Tuesday, March 18, 2014

Waitakere Holi of New Zealand:Universal Message of Holi is brotherhood and equality of mankind

Universal Message of Holi: Brotherhood and equality of mankind

A journey into memory-lane of Holi at Rarawai, Ba Fiji

Thakur Ranjit Singh, Auckland, New Zealand

Holi's message of victory of good over evil is universal: the evil aunt Holika burns while the devotee child Prahlad escapes the fire through blessings and miracle of Lord Vishnu.
Waitakere Indian Association (WIA) is the award-winning organisation, which has been run by like-minded volunteers from 2000. It is the pride of Indian association in New Zealand and has set up new standards of yardsticks and milestones on how to successfully run an association. This is the organisation which gave public celebration of Diwali a new dimension in Aotearoa. People may not know, but it was WIA which started the public celebrations of Holi in 2005 at Te Atatu South, and a bigger one at Corban Arts Centre in 2006 and then upsizing and moving over to new venue at Trusts Stadium Grounds from 2007 onwards. And rest is History as WIA Holi has been an icon of Waitakere and West Auckland.

Faag Gayan ( Holy group hymns singing) is a unique feature of Indo-Fijian Holi celebration in group singing we call Mandalis. These type of Mandalis have been formed throughout Indo-Fijian Diaspora, including New Zealand, Australia, USA and Canada. This is one of the highlights of Waitakere Holi.
This year is no exception. Waitakere Holi will be held on Sunday 15 March, 2015 at Trust Stadium Grounds from 1pm  to 5pm, with usual highlights of live DJ Music, dancing in the park, food stalls, colours on sale and special set up for public playing of colours in open grounds with diversity heralded by rainbow of colours, marking all as one people.

Maori Affairs Minister, Dr Peter Sharples, with his wife, enjoying the colours of Holi at Trusts Stadium Grounds at Waitakere Holi some years ago.
Last month we marked Basant Panchmi, the day on which Holika is erected. We also call this Saraswati Puja and falls on fifth day of Magha (in early February) marking the start of spring and the Holi season. On this day Hindus worship Saraswati Devi, the goddess of knowledge, music, art and culture. We Hindus also mark this as beginning of Holi and erect the pyre Holika on this night. It is nice to see our Indian Diaspora celebrating wherever we are settled. Our culture, traditions and celebrations will be on display to the new generations, who otherwise may have forgotten their roots and heritage. Congratulations, well done, WIA, for introducing and initiating public Holi community celebration in New Zealand. New Zealand is thankful to WIA for its community-organised events. Holi is just one of them.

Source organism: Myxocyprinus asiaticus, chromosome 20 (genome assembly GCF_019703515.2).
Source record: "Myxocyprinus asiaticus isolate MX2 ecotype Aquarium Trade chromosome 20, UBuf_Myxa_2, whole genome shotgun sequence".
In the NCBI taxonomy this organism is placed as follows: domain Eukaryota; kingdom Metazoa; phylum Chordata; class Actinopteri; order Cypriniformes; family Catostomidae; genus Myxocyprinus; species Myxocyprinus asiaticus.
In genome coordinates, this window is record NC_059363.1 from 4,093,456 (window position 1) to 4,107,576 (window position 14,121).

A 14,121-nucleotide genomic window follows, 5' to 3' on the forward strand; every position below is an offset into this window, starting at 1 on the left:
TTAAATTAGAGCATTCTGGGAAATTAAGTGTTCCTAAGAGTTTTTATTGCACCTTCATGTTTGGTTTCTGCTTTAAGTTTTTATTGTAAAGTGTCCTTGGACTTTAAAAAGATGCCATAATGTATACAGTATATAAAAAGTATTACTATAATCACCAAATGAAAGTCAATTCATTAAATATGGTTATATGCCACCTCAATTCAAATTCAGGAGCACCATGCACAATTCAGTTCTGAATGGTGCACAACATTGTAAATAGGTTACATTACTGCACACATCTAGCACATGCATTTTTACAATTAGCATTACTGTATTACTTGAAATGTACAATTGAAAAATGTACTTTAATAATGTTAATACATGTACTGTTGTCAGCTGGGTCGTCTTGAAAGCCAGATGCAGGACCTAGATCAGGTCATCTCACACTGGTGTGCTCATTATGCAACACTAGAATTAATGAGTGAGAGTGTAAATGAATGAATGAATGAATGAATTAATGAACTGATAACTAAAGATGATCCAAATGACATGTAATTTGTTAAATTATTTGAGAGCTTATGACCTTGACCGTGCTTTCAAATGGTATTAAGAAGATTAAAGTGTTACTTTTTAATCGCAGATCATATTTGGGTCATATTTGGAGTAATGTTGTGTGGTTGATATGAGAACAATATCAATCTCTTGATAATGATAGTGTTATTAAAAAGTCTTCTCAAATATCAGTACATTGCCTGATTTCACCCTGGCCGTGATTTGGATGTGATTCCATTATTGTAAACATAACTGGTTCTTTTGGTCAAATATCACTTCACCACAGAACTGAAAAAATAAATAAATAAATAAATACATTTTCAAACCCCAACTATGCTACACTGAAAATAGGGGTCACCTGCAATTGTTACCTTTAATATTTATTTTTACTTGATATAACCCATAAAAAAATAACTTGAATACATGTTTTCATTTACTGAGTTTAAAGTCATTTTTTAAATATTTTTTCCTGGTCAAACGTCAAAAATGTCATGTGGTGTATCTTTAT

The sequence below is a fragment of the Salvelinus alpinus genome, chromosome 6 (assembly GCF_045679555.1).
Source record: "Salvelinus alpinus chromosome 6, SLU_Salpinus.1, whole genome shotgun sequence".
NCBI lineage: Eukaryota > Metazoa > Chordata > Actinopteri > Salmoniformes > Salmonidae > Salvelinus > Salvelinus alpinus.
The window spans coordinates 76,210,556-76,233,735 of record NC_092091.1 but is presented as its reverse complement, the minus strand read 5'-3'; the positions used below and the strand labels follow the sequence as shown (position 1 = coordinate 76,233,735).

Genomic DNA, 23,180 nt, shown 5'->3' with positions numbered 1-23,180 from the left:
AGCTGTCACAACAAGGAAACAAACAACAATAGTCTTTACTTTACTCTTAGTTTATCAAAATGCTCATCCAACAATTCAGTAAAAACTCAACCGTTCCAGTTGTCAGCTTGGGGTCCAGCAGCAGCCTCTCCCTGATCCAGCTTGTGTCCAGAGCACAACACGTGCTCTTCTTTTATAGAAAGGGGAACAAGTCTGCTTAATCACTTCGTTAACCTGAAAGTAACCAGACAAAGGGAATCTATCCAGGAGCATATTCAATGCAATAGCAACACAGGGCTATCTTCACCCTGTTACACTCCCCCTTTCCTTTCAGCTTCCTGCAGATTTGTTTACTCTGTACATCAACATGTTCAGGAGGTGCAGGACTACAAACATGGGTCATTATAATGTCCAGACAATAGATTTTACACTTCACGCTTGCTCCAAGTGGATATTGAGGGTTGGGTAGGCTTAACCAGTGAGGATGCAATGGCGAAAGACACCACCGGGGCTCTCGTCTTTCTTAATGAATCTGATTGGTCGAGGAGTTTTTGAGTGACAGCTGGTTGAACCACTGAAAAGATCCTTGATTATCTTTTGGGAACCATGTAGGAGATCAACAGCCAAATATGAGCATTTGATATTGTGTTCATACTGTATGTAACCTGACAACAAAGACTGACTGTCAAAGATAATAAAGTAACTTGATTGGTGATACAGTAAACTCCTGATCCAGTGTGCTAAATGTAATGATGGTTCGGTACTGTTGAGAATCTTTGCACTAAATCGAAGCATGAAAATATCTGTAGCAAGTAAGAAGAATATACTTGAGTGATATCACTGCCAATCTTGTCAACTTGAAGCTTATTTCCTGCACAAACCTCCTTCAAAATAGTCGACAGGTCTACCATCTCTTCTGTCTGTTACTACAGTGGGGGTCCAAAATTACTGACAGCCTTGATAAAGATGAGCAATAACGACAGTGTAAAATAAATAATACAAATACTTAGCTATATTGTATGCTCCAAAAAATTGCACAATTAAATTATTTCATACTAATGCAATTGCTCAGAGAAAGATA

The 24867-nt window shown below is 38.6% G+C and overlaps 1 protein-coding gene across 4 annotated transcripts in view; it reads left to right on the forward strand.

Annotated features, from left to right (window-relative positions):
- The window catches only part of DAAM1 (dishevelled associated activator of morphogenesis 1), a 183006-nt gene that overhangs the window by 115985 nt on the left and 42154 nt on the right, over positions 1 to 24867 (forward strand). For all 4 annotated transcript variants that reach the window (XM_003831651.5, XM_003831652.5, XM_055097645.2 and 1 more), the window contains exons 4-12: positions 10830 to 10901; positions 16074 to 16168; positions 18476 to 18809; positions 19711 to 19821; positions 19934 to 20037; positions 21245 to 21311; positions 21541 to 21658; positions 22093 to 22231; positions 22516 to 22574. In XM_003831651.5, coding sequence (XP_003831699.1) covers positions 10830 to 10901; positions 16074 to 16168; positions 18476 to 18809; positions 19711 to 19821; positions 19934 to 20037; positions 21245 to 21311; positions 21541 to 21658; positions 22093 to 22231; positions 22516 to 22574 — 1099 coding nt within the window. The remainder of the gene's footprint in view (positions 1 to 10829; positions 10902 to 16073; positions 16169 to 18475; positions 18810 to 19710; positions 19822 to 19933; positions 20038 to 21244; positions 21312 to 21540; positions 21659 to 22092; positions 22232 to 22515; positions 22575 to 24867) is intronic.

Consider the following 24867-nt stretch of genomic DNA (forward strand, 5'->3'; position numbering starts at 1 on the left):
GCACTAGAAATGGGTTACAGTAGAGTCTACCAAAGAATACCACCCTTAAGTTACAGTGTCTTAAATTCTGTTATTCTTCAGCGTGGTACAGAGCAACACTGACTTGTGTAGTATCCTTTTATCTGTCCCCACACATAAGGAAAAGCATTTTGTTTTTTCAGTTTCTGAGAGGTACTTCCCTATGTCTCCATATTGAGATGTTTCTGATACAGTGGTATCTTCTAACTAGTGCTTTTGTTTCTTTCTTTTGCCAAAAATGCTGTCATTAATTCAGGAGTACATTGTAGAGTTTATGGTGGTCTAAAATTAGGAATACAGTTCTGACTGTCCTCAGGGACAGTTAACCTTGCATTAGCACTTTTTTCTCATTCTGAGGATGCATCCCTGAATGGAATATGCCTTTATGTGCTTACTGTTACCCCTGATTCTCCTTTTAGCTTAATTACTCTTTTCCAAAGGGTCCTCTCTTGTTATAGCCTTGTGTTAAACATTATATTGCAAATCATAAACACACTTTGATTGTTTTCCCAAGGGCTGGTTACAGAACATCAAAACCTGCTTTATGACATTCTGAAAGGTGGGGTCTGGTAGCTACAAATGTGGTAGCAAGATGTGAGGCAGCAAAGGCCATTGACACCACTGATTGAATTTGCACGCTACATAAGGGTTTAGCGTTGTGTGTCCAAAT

Some veteran stalwarts of Waitakere Indian Association- people behind origin of public Holi celebrations in Auckland, New Zealand since 2005. From left: RONEEL SINGH, MAHENDRA SHARMA,  SONAR CHAND, ANAND NAIDU, THAKUR RANJIT SINGH, MANOJ TAHAL and SUNIL CHANDRA.
With the debate raging around the world, particularly in Europe and Britain, about integration and multiculturalism, Indian migrants in general and Indo-Fijian Diaspora in particular have been leading in a small way in promoting national identity. This they are doing in rapidly changing multi-ethnic countries like Canada, USA, Australia and of course New Zealand where they have settled.

India in general and Hinduism in particular have given the world some festivals which embrace the whole human race, and has more integrating and unity  significance and meaning without being founded in divisive religious arguments. Holi is one of them. Holi festival has profound meaning for mankind and equality for all. Holi festival, among others, promotes and enhances race relations and integration.
Woh Din Yaad karo-Those were the days. Group or Mandali of Shree Sanatan Dharm Ramayan Prem Faag Mandali of author Thakur, from Rarawai, Golflinks, Ba, Fiji, This photo dates back to perhaps two decades, and some in the photo have passed away. Standing on extreme left, Vijendra Prasad 9in cap) and Hari Singh, respectively are no longer with us today.But this group, or Mandali has been existing since 1950s and still intact with some four generations spanning it. 
Well, you may ask, what is the history and origin of Holi. Let me enlighten you, especially the Kiwi-born new generation. The festival of Holi is celebrated on the day after the full moon around March every year. Indo Fijians, especially those from rural Fiji, will recall we used to sing “fagua”, “faag” or “chautaal” and this is one “fagua” we used to sing at Rarawai Bhavan (religious meeting house) in Ba, on the full-moon night the Holika is set on fire:

When you come to Waitakere Holi, you are sure to be part of the dancing crowd, so enchanting is the atmosphere. Here, in one of the Waitakere Holi celebrations at Trusts Stadium grounds, Thakur Ranjit Singh accepts a challenge from Michael in a duel of Holi dance, joined by others with others.
“…Phagun ki Chandni raat rahegi yaad mujhe….”  (I will always remember and cherish this moonlit night of the month of Phagun)